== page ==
From Hank | February 13, 2016

Dear Readers,Over the past five months, I have had the privilege of interviewing all kinds of people from various backgrounds. Businessmen and politicians, teachers and chefs, some unemployed, others with remarkable resumes. In all this time, I have been trying to do one simple task: teach readers about the world through profiles of normal people. 

So today, as we look deeper into a society that is unseen, I am changing the pace a little by simply sharing my thoughts on an issue that I feel very strongly about. 
Hank On Homelessness

It’s difficult to think what it must be like to be homeless because I have been so far away from that entire community my whole life. Dealing with the homeless is a difficult thing for all cities in the world. On one hand, we want people off the streets so they can be safe and so our streets can be clean. On the other hand, those who are homeless often have an underlying mental illness that prevents them from getting a job, getting off the streets, and fixing their lives. One of the best ways to end homelessness is to get psychiatric help for those who have mental illness. 

Despite the medical attention these people may need, Rachel Solotaroff will argue (Medical Director for Central City Concern – to be featured in next week’s interview) that the most essential thing in life is to have food and shelter. This leads us to another problem: affordable housing. When I spoke to city commissioner Dan Saltzman, he shared with me the breadth of this crisis from his perspective. Portland right now is going through a population boom. This causes – as one would guess – the demand for real estate to skyrocket. So the only way to keep up is to build more homes.

But wait! The City of Portland decided some years ago to not grow the City boundary line. Although this increases farmland and wildlife, it also limits the amount of building that can take place. So now the most effective way to combat the demand is to build vertically, Saltzman explained.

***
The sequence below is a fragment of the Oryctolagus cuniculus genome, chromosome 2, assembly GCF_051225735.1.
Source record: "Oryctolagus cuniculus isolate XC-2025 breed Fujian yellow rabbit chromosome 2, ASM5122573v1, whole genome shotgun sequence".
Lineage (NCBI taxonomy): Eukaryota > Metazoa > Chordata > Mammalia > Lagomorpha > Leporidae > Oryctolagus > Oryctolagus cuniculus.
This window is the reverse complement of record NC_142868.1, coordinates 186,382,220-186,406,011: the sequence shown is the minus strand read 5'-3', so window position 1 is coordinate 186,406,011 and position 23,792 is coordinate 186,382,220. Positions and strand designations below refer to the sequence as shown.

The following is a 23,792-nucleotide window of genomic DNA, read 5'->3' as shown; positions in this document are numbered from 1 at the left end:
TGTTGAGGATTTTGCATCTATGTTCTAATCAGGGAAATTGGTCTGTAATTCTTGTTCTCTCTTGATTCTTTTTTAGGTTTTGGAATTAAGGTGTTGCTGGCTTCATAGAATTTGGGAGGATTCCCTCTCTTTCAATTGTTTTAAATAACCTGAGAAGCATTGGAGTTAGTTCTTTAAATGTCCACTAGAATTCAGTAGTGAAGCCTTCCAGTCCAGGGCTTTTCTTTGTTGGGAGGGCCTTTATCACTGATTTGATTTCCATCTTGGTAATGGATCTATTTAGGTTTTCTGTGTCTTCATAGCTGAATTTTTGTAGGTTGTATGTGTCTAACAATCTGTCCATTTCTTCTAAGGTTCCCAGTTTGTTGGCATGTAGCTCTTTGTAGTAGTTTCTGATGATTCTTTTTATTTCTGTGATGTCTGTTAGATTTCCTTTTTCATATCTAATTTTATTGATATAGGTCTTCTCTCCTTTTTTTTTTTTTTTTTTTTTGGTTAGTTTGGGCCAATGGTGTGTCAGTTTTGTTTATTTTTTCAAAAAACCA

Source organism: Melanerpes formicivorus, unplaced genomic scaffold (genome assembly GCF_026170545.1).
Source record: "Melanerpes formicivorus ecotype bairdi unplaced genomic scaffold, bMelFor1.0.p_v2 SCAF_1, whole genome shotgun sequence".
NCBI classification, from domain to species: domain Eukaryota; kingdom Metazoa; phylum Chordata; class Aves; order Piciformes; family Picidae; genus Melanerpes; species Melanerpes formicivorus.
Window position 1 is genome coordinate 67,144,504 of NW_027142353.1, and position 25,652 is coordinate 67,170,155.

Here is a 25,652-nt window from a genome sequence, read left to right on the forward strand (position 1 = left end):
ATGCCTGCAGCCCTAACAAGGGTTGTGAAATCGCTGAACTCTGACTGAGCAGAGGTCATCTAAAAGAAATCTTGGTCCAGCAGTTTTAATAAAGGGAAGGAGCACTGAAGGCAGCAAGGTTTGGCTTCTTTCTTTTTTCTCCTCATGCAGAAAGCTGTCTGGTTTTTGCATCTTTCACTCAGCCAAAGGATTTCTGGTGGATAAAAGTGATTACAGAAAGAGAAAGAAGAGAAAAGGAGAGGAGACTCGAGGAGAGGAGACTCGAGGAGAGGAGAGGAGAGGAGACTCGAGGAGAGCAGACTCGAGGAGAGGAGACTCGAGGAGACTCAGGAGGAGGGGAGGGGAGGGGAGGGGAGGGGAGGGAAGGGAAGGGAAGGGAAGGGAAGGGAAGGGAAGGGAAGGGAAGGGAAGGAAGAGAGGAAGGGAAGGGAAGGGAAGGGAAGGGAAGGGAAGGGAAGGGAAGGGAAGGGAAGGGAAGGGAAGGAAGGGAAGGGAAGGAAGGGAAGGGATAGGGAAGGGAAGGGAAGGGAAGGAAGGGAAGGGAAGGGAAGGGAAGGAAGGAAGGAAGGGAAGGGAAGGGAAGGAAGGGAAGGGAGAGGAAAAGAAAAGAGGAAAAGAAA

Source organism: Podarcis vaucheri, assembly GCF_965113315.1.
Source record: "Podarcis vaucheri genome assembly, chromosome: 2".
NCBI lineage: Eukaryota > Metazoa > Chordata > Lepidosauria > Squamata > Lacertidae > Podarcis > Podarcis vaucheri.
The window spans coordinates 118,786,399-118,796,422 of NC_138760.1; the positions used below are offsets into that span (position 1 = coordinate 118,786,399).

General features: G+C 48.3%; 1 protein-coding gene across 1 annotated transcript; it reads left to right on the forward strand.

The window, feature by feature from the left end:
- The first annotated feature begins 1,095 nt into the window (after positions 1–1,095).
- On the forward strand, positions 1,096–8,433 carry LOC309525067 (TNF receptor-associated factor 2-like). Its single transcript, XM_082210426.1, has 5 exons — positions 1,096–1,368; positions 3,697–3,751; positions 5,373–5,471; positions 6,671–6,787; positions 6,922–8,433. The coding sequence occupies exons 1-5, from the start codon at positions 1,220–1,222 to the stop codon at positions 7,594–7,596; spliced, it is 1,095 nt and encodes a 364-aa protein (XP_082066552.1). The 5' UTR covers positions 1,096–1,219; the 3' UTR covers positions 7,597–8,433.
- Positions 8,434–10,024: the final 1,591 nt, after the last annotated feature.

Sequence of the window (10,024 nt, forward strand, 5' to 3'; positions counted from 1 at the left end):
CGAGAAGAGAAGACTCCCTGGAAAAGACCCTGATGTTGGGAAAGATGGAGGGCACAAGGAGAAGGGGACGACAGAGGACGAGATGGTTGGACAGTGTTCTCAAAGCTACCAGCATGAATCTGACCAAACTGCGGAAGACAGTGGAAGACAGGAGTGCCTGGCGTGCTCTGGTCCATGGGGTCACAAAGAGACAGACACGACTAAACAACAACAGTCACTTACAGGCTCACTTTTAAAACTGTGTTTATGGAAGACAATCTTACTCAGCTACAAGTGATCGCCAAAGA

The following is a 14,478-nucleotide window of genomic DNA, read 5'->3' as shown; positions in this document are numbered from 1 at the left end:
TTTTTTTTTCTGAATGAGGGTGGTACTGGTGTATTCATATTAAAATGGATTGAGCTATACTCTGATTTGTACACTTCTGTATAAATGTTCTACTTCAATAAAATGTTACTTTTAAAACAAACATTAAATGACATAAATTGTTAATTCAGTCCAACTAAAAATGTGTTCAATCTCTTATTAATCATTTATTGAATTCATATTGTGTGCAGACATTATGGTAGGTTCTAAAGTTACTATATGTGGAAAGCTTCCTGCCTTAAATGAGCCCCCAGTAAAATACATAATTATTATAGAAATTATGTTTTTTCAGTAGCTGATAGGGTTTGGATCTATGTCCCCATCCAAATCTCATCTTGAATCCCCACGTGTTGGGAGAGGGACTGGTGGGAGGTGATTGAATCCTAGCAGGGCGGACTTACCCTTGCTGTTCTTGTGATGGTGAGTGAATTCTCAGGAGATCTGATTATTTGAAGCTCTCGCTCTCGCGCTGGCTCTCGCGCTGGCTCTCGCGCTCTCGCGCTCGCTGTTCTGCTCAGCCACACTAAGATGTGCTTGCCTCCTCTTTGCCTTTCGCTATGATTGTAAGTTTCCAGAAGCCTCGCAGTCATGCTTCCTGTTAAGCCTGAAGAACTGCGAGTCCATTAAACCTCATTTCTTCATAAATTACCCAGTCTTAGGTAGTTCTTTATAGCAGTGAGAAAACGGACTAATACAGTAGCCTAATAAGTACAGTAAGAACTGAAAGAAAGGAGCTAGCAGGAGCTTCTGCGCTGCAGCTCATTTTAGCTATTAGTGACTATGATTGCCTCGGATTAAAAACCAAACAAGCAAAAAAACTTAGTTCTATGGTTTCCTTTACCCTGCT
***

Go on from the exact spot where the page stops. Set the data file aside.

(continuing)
But wait! There is another problem. With the demand growing rapidly and the supply unable to keep up, developers can build tall buildings and charge whatever price they want. They even tear down homes and bulldoze parks to lay the blueprint for the new apartment. But at the end of the day there is one thing the homeless need: affordable housing. Saltman walked me through all the ways to make housing more affordable, including subsidising homes that are labeled “affordable.” 

So as you can see, getting housing for the homeless is a very difficult proposition. Medical aid is also difficult because unless you are a member of the VA there are very few government run organizations that provide for the homeless.

I am not pretending to know the answers on how to solve the homelessness crisis. I am simply talking about the problem so people can become familiar with the epidemic in Portland. Homelessness will always be a difficult issue especially in a city like Portland that is still being developed. One of the densest areas of homeless in the city is by Chinatown near the Steel Bridge. As these areas become more developed, these camping grounds will be transformed into restaurants and shops. Although that doesn’t solve the homeless issue (it just moves it) it will clean up these parts of the city.